It's worth the effort because not only does the hinge cover make the Surface Book look much more complete than when it's exposed - like a leather-bound folio - it's also much more comfortable to grip than the metal Surface Book hinge, which is very hard in the hand if you're carrying it around for a while.
Annoyingly, the hinge cover started peeling off the front of the hinge after about a week, and having started to peel, did so more and more, so pressing it back down wasn't a long term solution. Toast does have a warning about this on the web site; a Core i7 Surface Book like mine may just run too hot for a hinge cover (mine is a first generation model and my Windows Insider machine) but they also sent me a replacement hinge cover so I could try applying it more precisely.
The first hinge cover pulled off easily, and the layer of glue that remained on the hinge was also easy to peel away; I pulled up an edge with my thumbnail and then was able to just rub it off a bit at a time, leaving the hinge clean and not at all sticky. (That's reassuring if I decide that I don't like the way the palm rest affects the magnets and want to take it off; this was easier and cleaner to remove than a sticker.)
This time, I got the hinge cover much better aligned, by not leaving any gap at all. I also stuck it down in two goes; I stuck it to the front of the hinge first and left the Surface Book turned off and upside down for 24 hours to let the adhesive really set. Then I stuck down the thinner piece on the bottom of the hinge and propped the front edge of the Surface Book up slightly so all the weight was on the bottom section of the hinge with the leather and left it to set for 48 hours. I was on a road trip for the next two days and didn't use my laptop at all. I also turned off the feature in Windows 10 that synchronises your timeline between devices, because I'd been seeing my fan turn on and CPU usage go up to 100% almost every time I plugged my Surface Book in and the culprit was always the Connected Services Platform.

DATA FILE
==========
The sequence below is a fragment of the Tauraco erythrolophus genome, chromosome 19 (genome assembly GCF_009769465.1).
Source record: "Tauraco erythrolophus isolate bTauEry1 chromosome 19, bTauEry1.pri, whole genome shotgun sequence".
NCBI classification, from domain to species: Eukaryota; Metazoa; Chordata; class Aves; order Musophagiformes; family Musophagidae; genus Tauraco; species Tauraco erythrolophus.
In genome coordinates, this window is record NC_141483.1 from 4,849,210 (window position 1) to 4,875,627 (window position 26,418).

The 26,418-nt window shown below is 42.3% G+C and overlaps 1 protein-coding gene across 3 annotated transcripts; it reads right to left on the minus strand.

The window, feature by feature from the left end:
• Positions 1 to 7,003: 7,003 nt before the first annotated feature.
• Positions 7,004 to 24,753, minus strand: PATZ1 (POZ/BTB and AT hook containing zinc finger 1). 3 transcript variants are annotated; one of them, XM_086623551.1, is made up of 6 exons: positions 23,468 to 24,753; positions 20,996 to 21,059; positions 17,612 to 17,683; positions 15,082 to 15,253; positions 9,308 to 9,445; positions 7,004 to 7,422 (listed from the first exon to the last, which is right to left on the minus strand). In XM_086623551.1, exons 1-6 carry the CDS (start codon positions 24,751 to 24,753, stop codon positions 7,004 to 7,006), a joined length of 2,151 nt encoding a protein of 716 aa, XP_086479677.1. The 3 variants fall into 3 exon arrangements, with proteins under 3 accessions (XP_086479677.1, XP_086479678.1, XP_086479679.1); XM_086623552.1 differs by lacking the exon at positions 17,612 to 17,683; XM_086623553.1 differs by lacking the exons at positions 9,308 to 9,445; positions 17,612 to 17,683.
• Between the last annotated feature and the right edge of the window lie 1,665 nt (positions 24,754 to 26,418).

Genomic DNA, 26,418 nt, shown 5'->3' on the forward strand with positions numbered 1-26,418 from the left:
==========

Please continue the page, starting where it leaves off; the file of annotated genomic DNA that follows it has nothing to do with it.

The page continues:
That helped with the heat level which helped the hinge stay in place for a while, but a couple of weeks later, I noticed that the hinge cover was again coming unglued slightly, this time on the bottom.
It's a shame, because the hinge cover really completes the look. It looks so good that if it comes off completely in the end I may get some of the precision cut wooden strips that Toast does to cover the hinge and match their wooden veneer skins. In fact, I'd love to see those strips as an option for the leather skin too.
The adhesive works really well for the flat surfaces. After travelling around with me for more than two months on multiple plane rides, to many meetings and conference rooms, with Windows 10 Insider skip ahead ring running the fan on the CPU far more often than I think it should do, there's no sign of lifting or peeling on the top, bottom or around the trackpad.
Toast skins aren't cheap; $99 for the top cover, $60 for the bottom cover, $30 for the trackpad surround and $20 for the hinge cover. (Separate options do mean you can choose toning or contrasting colours from the ten on offer.) But the quality of the leather is excellent; it's hardwearing and ages well. After all that time on the road, I can see a few dents and scuffs - but it still looks absolutely wonderful. On a Surface Type Cover, I always find a slightly discoloured patch where my left wrist rests on the surface after a few months. Even with my bad habit of eating lunch at my PC, I can't spot anything similar on the Toast leather.
This is a premium product and as a PC user, it's so nice to have the same sort of stylish skin options that used to be reserved for Macs - Toast has skins for a whole range of PC and Mac laptops.